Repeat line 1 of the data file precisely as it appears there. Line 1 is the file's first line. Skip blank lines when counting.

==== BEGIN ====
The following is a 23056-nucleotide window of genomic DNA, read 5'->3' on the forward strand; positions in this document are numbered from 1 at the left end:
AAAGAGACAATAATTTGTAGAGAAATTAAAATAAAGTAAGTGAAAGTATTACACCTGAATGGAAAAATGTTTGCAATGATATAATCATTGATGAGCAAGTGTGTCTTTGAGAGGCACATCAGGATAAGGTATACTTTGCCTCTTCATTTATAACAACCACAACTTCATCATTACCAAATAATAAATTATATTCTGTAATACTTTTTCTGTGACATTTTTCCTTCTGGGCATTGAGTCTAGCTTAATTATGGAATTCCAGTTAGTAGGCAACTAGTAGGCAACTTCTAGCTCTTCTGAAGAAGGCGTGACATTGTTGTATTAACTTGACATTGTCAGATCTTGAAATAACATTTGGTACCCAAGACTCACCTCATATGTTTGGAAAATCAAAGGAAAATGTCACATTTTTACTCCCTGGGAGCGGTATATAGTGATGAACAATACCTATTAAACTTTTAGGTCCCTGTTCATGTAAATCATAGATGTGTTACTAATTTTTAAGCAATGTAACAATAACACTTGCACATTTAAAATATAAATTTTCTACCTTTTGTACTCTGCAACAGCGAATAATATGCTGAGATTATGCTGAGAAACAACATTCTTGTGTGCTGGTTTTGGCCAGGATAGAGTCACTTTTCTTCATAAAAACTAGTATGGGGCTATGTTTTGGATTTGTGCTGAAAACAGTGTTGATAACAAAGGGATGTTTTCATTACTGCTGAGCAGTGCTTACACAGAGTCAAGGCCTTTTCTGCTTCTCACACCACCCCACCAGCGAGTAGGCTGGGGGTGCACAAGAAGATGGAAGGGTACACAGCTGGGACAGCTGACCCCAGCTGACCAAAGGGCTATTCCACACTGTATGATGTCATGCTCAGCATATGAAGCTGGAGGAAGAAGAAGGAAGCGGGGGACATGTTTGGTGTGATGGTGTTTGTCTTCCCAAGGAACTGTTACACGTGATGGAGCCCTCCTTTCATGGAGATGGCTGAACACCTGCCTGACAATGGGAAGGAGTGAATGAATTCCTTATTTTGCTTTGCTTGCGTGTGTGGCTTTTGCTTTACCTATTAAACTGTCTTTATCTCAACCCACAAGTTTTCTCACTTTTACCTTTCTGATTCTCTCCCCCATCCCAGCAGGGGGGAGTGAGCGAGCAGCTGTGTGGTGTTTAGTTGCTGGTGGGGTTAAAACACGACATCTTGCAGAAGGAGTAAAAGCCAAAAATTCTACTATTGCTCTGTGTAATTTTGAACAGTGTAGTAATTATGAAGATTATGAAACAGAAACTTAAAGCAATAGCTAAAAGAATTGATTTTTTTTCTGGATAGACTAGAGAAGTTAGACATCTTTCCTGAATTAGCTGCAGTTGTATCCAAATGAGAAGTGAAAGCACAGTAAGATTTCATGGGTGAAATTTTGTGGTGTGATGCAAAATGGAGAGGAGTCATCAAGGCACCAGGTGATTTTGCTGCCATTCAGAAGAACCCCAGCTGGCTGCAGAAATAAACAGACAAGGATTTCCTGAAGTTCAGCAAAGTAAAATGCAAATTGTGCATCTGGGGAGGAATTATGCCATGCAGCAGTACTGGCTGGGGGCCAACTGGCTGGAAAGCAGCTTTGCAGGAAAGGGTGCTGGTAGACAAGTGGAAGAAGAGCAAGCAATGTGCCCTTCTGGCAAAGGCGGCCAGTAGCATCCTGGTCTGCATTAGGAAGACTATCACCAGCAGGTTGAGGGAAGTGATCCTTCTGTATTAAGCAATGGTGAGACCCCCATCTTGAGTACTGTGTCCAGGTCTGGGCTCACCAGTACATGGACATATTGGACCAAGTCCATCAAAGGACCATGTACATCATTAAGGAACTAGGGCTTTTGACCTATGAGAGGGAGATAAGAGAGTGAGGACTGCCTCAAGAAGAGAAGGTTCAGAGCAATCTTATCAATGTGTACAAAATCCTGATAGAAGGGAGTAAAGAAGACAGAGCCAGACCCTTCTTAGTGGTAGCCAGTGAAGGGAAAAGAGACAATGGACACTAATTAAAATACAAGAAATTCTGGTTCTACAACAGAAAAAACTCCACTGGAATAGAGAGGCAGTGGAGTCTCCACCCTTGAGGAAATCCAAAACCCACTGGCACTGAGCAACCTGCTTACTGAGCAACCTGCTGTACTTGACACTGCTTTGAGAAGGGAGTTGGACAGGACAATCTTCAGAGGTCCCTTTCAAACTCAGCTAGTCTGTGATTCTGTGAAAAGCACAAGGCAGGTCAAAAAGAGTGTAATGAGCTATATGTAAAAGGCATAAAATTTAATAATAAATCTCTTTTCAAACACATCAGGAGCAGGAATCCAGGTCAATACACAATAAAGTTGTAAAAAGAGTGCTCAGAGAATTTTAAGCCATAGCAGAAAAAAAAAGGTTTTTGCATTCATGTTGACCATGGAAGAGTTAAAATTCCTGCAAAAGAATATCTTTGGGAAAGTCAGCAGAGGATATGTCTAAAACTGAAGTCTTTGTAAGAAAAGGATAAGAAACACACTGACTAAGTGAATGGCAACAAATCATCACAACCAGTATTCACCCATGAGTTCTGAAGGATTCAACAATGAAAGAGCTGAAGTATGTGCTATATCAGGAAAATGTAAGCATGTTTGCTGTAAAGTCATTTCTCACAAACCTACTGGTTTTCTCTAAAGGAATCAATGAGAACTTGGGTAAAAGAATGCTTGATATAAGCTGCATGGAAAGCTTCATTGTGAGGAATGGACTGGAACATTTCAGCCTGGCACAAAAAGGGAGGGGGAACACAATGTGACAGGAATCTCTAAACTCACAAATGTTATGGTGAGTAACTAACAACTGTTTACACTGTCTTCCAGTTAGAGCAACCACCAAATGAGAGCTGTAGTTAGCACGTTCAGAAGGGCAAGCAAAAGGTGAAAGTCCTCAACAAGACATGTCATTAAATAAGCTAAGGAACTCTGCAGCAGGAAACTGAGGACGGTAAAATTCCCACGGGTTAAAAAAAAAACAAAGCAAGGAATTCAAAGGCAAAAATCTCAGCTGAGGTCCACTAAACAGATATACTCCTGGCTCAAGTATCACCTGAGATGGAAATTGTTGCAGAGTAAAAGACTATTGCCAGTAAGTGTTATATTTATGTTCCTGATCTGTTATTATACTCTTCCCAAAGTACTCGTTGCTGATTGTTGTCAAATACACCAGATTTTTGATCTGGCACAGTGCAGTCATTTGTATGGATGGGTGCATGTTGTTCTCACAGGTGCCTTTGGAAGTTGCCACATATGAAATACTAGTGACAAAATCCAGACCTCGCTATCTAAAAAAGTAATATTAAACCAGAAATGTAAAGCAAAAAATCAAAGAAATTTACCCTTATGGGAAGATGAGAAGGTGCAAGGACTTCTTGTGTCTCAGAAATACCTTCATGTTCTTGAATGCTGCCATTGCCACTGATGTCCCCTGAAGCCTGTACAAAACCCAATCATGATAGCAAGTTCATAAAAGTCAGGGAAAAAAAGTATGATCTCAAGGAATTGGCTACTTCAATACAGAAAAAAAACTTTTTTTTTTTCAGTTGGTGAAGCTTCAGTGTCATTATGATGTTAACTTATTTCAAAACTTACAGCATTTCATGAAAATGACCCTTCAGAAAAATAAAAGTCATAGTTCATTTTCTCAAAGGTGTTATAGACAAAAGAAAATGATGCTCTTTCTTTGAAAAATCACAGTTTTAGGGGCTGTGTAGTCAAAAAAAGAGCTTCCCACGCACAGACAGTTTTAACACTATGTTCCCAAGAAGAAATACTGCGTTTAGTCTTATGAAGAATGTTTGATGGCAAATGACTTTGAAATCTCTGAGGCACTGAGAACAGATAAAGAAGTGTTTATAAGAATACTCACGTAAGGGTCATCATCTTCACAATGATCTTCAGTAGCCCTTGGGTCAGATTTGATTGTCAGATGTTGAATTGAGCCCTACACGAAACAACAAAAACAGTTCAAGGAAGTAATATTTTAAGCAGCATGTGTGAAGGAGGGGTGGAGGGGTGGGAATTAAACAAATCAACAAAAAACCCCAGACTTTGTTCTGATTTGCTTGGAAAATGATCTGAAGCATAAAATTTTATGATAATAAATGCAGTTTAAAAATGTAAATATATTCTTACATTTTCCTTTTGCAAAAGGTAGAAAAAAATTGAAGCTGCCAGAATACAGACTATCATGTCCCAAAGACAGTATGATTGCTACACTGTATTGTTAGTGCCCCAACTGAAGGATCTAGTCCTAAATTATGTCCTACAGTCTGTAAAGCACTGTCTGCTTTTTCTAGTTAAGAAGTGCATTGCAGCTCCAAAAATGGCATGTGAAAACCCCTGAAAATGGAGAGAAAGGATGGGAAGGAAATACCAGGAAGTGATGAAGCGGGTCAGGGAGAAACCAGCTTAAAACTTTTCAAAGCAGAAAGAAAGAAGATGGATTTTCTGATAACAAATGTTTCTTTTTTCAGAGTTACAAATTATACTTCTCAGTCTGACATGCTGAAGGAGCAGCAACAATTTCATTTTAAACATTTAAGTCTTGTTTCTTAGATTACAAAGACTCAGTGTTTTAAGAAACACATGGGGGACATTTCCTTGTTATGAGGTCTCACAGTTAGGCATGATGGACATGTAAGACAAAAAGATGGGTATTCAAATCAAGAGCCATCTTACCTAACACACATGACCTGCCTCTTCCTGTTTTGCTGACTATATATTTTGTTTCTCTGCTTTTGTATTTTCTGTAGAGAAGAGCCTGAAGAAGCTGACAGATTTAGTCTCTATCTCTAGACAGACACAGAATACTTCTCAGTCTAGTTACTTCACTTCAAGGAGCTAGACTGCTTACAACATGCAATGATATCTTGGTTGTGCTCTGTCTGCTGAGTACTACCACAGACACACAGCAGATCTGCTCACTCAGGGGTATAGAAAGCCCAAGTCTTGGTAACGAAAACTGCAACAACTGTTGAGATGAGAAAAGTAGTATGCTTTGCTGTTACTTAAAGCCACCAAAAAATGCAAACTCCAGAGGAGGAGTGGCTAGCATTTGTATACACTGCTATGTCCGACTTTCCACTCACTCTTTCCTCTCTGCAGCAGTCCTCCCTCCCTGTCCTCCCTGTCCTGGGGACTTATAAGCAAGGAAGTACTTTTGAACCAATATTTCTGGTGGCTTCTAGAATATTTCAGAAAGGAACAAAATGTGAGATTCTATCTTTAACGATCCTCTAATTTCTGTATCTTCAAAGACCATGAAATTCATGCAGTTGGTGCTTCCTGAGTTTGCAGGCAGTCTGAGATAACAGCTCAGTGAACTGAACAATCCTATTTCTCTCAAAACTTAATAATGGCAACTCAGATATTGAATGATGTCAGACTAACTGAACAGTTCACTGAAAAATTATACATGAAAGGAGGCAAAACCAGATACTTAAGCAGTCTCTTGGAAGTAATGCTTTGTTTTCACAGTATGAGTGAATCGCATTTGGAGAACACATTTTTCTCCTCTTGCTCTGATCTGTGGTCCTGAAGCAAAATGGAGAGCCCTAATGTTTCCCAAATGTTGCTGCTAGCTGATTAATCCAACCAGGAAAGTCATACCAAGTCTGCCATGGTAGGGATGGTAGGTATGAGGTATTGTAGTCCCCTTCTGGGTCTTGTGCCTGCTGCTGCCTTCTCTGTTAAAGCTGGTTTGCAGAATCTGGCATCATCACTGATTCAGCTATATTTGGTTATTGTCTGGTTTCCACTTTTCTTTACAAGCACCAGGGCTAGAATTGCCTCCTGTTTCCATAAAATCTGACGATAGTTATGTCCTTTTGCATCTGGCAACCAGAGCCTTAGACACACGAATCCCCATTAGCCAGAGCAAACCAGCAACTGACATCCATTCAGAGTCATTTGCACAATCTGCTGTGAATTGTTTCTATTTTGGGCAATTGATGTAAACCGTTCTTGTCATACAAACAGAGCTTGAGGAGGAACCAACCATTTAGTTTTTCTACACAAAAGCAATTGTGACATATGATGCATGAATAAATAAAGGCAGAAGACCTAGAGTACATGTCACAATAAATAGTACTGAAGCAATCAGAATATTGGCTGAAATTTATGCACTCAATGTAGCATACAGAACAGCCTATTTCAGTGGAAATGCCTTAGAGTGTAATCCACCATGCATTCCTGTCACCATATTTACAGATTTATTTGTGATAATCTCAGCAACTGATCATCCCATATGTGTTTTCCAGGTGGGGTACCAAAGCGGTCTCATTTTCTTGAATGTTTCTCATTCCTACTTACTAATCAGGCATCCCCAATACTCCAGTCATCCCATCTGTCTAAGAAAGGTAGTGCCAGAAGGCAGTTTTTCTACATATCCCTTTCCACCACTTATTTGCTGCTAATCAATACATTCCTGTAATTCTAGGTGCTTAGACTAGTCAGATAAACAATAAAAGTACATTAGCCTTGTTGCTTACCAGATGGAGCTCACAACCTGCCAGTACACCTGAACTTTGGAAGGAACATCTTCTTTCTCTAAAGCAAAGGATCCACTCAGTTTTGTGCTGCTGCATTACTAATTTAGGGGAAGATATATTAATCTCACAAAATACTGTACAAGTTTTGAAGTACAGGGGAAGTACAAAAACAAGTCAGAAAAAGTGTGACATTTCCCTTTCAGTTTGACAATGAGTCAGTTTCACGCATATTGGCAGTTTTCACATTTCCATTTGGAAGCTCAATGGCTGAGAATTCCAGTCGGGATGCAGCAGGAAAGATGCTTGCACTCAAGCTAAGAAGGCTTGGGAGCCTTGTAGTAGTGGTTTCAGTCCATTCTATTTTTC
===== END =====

The following is a 23056-nucleotide window of genomic DNA, read 5'->3' on the forward strand; positions in this document are numbered from 1 at the left end: